- Proximity. If you aren’t currently living in the United States, purchasing a house as a foreigner can be challenging. You may need to purchase a property sight unseen. Working with a local agent is essential.
- Lending. You will need to find a lender willing to work with you. You may have to put down a larger down payment than someone who is a US citizen, which can make getting approved for a loan more difficult.
- Income. Another challenge is showing you have the income to make the monthly mortgage payments. This may mean providing tax returns or other financial documents, which can be difficult if you’re not a US citizen.
- Residency. If you are an international buyer, you must have lived in the United States for at least two years to get a mortgage there. If you haven’t, you will likely need to pursue a non-conforming investment or rental property loan.
Despite the challenges, buying a house in the United States as a foreign national is more than possible. You must work closely with a real estate agent, attorney, and lender.
Can You Get an FHA Loan as a Foreign Buyer?
Yes, you can—as a green card or visa holder.
The Federal Housing Administration (FHA) is a government organization insures home buyers’ loans. If you default on your loan, the FHA will repay the lender. FHA loans are intended to help low to moderate-income home buyers purchase their first residential property.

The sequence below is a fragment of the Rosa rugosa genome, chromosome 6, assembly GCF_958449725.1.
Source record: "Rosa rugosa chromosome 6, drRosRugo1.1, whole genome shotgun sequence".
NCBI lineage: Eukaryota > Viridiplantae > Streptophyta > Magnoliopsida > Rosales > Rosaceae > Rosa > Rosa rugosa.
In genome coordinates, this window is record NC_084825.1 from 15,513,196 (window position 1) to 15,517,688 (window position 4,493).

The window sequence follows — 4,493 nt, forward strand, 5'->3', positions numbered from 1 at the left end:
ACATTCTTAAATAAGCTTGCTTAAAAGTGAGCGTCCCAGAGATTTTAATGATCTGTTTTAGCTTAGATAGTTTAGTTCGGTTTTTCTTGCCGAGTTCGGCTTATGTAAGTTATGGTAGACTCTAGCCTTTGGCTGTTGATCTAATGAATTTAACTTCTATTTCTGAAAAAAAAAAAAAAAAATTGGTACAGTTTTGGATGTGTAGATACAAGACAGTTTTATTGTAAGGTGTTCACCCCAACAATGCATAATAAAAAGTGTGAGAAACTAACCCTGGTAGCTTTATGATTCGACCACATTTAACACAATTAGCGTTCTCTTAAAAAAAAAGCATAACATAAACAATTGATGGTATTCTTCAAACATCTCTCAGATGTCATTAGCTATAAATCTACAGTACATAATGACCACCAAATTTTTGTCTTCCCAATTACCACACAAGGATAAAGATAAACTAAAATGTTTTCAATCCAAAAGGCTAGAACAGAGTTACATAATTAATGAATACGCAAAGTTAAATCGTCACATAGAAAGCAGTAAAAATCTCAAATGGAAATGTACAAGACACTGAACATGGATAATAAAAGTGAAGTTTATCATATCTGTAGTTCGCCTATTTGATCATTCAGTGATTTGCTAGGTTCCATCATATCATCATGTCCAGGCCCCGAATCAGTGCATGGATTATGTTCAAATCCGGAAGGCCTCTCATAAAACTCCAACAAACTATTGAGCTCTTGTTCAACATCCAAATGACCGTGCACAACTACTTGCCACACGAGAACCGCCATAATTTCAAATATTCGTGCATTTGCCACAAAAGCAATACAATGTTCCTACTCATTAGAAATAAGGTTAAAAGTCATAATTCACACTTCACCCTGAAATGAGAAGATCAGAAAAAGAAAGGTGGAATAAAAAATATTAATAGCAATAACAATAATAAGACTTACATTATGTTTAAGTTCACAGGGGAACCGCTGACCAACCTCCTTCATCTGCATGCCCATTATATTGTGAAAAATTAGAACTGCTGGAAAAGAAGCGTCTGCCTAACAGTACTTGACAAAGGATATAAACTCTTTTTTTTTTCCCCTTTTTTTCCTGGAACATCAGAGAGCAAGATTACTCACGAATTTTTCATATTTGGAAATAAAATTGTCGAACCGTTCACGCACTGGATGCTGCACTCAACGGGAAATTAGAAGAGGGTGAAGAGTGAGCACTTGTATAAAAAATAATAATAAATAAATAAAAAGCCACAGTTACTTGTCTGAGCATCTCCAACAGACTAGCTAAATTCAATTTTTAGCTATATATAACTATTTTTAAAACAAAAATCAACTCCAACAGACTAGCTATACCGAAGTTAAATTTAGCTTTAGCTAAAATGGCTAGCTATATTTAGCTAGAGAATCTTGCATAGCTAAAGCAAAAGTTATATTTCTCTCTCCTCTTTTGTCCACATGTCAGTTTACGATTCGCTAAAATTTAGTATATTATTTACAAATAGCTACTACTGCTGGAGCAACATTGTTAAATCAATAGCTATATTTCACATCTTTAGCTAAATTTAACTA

The FHA doesn’t lend money directly to home buyers. Instead, they work with lenders who offer FHA-insured loans. This type of loan is available to all home buyers, including foreigners.
To get an FHA-insured loan as a foreigner, you must meet the same requirements as any other home buyer. This includes having a good credit score and proving that you have the income to make the monthly payments. You’ll also need to put down a 3.5% down payment.
This is open for a permanent resident or a green card holder, just as it would be to anyone else. But a foreign owner who does not live in the US cannot qualify for this loan because they are purchasing an investment property rather than a residential property.
How Can a Foreign Buyer Prove Their Income?
You’ll need to prove your income if you’re a foreign buyer looking for a mortgage. The best way to do this is with tax returns. You can provide bank statements or pay stubs if you don’t have tax returns.
You may also need proof of any other income, such as investments or rental properties. Be prepared to provide documentation for any and all sources of income.
It’s important to note that you may have to provide additional documentation if you’re self-employed. Lenders will want proof of your income, such as contracts or invoices. If you’re having trouble providing this documentation, you may need to get a cosigner.
If you can’t, a cosigner agrees to make the payments on your loan. This person will need to have good credit and a steady income. Remember that the cosigner will make the payments if you default on your loan.
Investment Loans and Foreign National Loans for Foreign Buyers
As a foreign buyer, getting a non-conforming income loan for investment may be easier than a conventional mortgage. These loans are available to home buyers looking to purchase a property as an investment rather than a primary residence.
There are a few things to remember with these types of loans. First, you’ll likely need a larger down payment. Second, the interest rates will be higher. Finally, because of these restrictions, you may be unable to borrow as much as possible.